FORT LAUDERDALE, FLA. (WSVN) - The foreperson of the jury in the murder trial of Dayonte Resiles said three jurors were unwilling to convict Resiles based on his race.
The foreperson discussed on Friday the most recent twist in the trial that ended Wednesday with the hung jury.
“[The three jurors] said, ‘I don’t want to send a young Black male to jail for the rest of their life or have him get the death sentence,'” said the foreperson.
Resiles faces life in prison and possibly the death penalty for the murder of Jill Su, a 59-year-old Davie woman who was killed in her home back in September of 2014.
Police said Resiles broke into the home to commit a burglary, and when he found Su inside, he tied her up and stabbed her to death. His DNA was found on a knife and inside the home.
Two years after his arrest, Resiles escaped from a Broward County courtroom. He was found six days later.
Just before Thanksgiving, the suspect finally stood trial. After six days of deliberations, the jury came back with manslaughter, but when it came time for the foreperson to confirm the verdict to the judge, she couldn’t do it.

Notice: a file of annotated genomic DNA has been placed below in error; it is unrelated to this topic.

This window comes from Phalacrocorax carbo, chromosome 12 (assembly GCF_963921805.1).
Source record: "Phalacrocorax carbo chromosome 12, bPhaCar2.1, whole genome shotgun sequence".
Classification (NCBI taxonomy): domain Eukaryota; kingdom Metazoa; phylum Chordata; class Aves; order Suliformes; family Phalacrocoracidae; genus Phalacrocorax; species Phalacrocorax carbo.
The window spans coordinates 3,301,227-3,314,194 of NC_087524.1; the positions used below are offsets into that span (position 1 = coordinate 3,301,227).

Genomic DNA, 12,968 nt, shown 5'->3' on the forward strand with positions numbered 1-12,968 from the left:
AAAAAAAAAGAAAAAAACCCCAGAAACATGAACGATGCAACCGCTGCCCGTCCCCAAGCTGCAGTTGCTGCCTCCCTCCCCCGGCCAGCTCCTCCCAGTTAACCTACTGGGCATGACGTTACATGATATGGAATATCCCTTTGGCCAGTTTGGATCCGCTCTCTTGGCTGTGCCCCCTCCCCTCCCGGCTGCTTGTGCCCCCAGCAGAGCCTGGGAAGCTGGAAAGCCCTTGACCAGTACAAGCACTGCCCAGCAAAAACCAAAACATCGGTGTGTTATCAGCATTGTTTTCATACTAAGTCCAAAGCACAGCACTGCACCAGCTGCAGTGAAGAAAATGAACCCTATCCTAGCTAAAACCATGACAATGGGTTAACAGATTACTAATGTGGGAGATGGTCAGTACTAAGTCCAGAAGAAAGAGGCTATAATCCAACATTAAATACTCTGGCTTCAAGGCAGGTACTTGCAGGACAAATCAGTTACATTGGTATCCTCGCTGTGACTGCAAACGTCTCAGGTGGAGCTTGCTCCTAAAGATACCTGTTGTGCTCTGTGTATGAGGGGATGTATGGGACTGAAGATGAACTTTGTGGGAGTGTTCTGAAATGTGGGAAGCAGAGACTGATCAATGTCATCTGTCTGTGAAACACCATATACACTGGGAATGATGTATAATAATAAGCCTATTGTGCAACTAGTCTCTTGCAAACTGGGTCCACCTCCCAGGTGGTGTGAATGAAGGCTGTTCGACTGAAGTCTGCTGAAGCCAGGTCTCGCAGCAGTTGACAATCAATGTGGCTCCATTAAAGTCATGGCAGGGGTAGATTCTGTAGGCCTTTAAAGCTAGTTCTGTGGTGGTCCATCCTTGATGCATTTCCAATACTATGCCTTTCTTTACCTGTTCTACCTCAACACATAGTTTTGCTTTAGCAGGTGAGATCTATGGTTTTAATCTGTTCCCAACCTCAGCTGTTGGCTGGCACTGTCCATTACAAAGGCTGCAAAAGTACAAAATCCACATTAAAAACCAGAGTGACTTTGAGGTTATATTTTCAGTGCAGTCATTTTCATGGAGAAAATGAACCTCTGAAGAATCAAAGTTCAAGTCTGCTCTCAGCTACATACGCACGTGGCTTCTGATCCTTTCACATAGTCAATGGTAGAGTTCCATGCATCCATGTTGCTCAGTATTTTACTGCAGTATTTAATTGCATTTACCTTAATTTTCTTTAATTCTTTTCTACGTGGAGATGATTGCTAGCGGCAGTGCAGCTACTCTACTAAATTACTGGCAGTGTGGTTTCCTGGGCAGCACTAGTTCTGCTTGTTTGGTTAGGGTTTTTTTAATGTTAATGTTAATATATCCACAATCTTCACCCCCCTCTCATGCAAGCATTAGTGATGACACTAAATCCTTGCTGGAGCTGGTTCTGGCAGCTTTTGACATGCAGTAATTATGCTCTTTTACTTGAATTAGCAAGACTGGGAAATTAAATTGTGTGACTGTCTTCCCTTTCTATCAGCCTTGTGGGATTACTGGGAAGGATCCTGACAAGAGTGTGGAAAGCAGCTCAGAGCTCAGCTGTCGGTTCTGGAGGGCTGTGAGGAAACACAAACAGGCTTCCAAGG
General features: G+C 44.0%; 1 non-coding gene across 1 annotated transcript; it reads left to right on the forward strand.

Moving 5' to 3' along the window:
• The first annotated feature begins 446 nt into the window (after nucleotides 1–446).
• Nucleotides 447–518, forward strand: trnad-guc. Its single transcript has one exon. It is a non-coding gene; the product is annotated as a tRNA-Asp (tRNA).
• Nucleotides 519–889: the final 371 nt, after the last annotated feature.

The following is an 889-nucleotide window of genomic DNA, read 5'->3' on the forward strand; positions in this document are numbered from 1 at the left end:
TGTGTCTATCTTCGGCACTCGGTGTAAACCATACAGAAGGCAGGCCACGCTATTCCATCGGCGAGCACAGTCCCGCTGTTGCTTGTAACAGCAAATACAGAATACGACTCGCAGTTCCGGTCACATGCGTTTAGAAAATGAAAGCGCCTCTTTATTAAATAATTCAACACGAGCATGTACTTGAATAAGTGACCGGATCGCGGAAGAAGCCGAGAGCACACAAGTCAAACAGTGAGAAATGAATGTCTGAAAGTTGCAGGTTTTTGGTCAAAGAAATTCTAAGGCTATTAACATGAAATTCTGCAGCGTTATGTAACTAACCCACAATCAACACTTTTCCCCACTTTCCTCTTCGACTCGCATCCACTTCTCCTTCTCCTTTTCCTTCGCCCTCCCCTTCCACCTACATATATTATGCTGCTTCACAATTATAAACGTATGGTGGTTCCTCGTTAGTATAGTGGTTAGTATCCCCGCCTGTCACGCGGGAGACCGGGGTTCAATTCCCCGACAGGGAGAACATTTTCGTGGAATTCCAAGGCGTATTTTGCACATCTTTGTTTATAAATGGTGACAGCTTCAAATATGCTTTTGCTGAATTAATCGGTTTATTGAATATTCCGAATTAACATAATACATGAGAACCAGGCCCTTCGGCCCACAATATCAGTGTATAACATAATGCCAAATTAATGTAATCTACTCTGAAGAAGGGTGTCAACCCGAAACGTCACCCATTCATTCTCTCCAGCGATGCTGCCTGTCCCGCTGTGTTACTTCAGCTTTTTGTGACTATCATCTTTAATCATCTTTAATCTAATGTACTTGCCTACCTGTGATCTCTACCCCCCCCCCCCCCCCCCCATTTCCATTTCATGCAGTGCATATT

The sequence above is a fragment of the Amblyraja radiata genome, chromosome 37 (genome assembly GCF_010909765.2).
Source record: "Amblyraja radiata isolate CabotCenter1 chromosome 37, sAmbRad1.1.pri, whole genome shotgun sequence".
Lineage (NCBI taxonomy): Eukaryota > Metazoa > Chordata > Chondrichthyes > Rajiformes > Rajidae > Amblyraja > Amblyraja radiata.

“The whole time I’m staring at the judge and at the clerk, and we’re locking eyes, and I’m looking at each one of them,” said the juror. “They’re just waiting for my verdict of either ‘yes, I agree’ or ‘no,’ and I just couldn’t, and that’s why I said no.”
She said most of the jury was ready to convict Resiles of at least second-degree murder, but the three refused because the defendant is Black.
After they compromised on manslaughter, she said, her courtroom change of heart led to threats from other jurors.
“You guys keep saying ‘a young Black man,’ but I don’t see race. I just see a human being, and you know, one particular person said to me, ‘Hey, if you were outside this courtroom, you would have gotten smacked out in the street for this,'” said the juror.
Resiles will be tried again in January with a new jury. It will feature the same evidence, but with 12 new people to hear the case.
The former foreperson hopes they can do their job.
“The society that we’re in right now, it needs to change, and just not look at color of skin. I feel like we need to look at each other as human beings, as who we are,” she said.
Resiles’ next trial is set to start on Jan. 3.
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